In this project, the goal is to estimate these parameters based on the NIRS values. Allowing experts to easily make a diagnosis for OH.


The data consist of 41 subjects who in turn performed two challenges. One challenge makes people stand up fast after being supine and the other challenge makes people stand up quickly after sitting down. In one challenge the following procedure is repeated 3 times. - Start 5 minutes baseline (sitting/ supine). - Start standing up, and the participant starts moving in response to a cue. - End standing up, the participant is fully standing. - Stop, after 3 minutes of standing.

The BP and NIRS signals are simultaneously measured during the challenge. Due to the lack of data for each subject, 6 drops for each individual, the available data are grouped. Leaving us with 246 BP drops with the corresponding oxygenated and deoxygenated haemoglobin values.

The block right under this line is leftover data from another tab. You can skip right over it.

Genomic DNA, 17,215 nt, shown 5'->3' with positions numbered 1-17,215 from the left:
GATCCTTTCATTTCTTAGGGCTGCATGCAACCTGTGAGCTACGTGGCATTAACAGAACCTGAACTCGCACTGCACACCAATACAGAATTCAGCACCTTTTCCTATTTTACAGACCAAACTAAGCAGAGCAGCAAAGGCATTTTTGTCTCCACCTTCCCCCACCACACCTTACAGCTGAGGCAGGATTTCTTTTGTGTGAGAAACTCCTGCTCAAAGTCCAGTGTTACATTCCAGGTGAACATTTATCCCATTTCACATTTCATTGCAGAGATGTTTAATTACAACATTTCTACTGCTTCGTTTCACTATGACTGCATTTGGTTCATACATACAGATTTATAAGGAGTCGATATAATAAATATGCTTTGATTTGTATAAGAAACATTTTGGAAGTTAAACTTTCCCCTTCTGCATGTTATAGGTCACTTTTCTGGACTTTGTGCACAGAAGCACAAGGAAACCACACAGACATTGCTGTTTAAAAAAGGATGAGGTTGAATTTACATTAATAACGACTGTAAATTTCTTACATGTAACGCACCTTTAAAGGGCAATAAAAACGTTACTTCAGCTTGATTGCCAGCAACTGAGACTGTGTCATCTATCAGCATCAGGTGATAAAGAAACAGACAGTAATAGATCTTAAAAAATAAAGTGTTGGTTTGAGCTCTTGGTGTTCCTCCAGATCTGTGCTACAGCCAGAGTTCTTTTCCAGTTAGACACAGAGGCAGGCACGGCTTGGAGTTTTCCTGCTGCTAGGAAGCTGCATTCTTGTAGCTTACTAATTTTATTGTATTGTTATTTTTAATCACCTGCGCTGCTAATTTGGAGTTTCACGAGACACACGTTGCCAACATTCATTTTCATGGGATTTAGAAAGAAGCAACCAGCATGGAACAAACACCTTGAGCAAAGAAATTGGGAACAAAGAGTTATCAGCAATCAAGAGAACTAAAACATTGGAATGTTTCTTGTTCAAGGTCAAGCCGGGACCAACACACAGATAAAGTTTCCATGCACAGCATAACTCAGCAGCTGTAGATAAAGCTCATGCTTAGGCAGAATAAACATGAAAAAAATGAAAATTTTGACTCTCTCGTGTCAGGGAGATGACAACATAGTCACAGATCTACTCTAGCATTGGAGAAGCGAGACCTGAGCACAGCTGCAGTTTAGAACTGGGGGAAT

For this project, an algorithm is created which will forecast the previously mentioned parameters based on input oxygenated and deoxygenated haemoglobin values. Since the oxygenated (oxy) and deoxygenated (dxy) haemoglobin are very noisy, first Butterworth smoothing is applied. The NIRS values are measured at 100Hz and the BP is measured at 200Hz, these frequencies are very high and not clinically relevant. This will be set to 1HZ to make it less computationally expensive. The oxy and dxy are converted from 100hz to 1hz by using a rolling window. From this rolling window, we extract the mean, standard deviation, minimum and maximum within the window. These values are our input values and will be fed into the algorithm to estimate the BP parameters. This will contain 40 seconds of baseline (sitting/supine) data and 150 seconds of standing data. From the provided BP signal (in mmHg) the systolic and diastolic BP is extracted by taking the peaks and troughs. For both the systolic and the diastolic data the wanted parameters are extracted and these will be our target values. This will be the difference from the baseline; the drop is the minimum within 30 seconds after standing up minus the baseline.